Classical Music – A General Introduction

Classical music   Classical Music - A General Introduction 5568133765 0d9cbf8d9d m
by pcol

It could take a lifetime to study and learn about classical music. However, you can easily learn a few basic things that will enhance your understanding of classical music.

The very first thing that you should know is a clear definition of what is classical music. In strict terms, classical music is defined by a period rather than a style. The classical music era is generally considered to be the period between 1750 and 1820. This period was preceded by the Baroque period and it was followed by the Romantic era.

Loosely applied the term is used to define any kind of music that was written or composed prior to 1900. There are some people who seem to think that the term also encompasses any piece of music that is written specifically for an orchestra. A piece of music that does not fall into the category of pop, jazz, rock etc. and involves the use of violins, flutes and horns is a classical piece.

To understand classical music you have to realize that the orchestra itself was and is a work in progress. The orchestra that we see today is different from the orchestra of this time period. In the 1700s the orchestra was much smaller and had fewer types of instruments.

A prime example of this is the percussion section. In an orchestra today, there can be more than 15 different instruments in this one section. They range from chimes to xylophones whereas in the orchestras of the classical era there were only the timpani drums. Not only were there fewer instruments in the classical orchestra, there were fewer musicians. An orchestra today might have as many as sixteen violinists whereas the old orchestra, at a major production, would only have six.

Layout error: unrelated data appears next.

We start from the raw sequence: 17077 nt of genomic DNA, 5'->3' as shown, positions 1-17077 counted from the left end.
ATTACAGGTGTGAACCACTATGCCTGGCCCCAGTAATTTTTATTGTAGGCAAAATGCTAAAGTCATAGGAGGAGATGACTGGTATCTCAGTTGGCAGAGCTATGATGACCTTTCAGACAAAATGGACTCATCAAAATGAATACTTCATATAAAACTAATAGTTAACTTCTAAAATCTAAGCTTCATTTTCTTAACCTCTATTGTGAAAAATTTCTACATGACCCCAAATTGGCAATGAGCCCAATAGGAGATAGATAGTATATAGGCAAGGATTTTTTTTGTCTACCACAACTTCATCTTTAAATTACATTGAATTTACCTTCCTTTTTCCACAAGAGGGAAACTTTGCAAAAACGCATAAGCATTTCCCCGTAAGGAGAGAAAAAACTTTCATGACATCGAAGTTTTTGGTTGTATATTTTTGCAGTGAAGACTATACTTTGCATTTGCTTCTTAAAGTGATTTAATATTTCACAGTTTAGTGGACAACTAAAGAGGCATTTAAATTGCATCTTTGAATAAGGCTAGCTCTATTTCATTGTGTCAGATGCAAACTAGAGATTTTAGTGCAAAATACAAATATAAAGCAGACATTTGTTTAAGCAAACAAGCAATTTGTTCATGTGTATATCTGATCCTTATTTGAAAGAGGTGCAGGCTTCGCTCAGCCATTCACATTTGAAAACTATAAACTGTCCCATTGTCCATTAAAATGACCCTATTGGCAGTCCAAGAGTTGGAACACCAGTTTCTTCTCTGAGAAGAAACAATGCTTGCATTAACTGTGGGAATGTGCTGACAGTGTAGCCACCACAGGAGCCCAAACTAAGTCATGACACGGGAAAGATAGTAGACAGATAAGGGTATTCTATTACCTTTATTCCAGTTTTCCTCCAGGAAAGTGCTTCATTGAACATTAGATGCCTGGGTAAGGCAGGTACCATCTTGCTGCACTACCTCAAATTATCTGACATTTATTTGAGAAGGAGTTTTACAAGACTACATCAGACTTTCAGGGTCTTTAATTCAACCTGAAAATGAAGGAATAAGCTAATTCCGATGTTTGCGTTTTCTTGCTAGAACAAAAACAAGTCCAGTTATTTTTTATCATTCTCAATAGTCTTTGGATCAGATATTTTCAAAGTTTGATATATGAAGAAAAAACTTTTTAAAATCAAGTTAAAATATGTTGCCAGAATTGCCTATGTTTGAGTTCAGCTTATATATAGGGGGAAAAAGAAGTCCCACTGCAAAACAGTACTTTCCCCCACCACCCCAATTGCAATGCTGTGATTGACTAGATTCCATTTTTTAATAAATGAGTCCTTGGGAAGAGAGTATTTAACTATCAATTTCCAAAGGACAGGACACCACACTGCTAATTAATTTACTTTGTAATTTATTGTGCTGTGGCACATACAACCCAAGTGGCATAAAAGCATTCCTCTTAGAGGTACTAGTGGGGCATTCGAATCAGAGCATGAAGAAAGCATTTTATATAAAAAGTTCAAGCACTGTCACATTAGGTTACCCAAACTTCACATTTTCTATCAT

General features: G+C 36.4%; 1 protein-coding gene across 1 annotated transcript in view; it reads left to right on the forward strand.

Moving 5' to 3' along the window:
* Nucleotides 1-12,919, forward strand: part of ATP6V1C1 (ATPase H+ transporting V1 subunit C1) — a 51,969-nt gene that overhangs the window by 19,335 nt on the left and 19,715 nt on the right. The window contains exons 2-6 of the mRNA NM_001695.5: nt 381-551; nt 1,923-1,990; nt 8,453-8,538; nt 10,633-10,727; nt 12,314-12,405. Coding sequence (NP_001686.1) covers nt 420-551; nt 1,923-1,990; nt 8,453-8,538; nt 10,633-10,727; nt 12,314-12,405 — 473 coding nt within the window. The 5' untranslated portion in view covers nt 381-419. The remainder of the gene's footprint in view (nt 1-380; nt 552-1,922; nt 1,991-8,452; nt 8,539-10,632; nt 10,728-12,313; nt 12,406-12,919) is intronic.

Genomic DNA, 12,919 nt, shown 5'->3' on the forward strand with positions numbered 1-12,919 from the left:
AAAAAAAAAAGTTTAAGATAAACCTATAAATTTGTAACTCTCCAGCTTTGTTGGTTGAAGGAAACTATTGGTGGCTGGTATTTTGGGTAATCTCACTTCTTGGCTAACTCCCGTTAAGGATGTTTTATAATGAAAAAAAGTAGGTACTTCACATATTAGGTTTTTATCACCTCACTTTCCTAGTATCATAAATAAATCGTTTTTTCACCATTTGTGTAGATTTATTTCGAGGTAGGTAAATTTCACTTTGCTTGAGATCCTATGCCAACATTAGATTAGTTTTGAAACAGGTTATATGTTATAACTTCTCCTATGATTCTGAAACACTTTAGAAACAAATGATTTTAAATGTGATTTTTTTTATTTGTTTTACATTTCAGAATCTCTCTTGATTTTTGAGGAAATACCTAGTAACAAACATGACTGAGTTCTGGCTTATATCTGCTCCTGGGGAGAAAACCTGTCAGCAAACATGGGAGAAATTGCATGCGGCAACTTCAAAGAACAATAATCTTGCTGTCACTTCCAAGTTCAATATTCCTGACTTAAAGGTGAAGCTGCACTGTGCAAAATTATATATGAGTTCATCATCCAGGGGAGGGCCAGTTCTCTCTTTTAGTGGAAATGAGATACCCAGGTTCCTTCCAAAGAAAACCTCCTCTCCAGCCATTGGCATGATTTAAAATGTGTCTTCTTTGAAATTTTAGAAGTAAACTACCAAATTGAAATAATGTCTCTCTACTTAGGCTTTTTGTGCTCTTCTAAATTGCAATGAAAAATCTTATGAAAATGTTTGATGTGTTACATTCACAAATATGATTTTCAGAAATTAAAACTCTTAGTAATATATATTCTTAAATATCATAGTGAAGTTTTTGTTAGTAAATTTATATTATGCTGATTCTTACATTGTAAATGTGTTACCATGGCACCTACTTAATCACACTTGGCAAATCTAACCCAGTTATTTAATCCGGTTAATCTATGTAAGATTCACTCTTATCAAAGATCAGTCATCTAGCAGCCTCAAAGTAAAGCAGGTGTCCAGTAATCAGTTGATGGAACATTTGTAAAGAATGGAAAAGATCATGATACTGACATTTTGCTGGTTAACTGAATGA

Music preformed and composed during this period played a major part of peoples lives. With virtually no other forms of entertainment, music became a focal point of the culture. People would go to see productions and “concerts” regularly. The nobility often had “in house” musicians. Composers were on the staff of the household in the same way that a maid or butler would be. These musicians were not only expected to play, but to be able to compose new pieces to keep the nobility and their guests entertained as well.

As an in house musician, a composer would be forced to churn out works at an incredible speed to ensure that his sponsor and his guests did not become bored. This position also meant that many of the pieces that a person would write would not just be for an orchestra or for a single musician. The composers would write music that could be played in the home of their sponsor, hence chamber music.

Chamber music is defined as a piece of music that was written to be played by a small group of musicians in a small venue. The ensemble itself would vary in number and the type of instruments being played. The choice of instruments and the number of musicians might be directly related to the other individuals who were available to practice and play with the in-house composer. These other musicians might also be on the house staff, or they might be guests staying in the home of the sponsor.

Among the most recognized musicians of this period are Ludwig van Beethoven and Wolfgang Amadeus Mozart. Not to be forgotten would be Johann Christian Bach and Joseph Haydn. Although his name is not as well known as some of the others listed, Christoph Willibald Gluck was a major producer of musical pieces to this time period and his contributions were very influential on those around him at the time and those musicians that followed.

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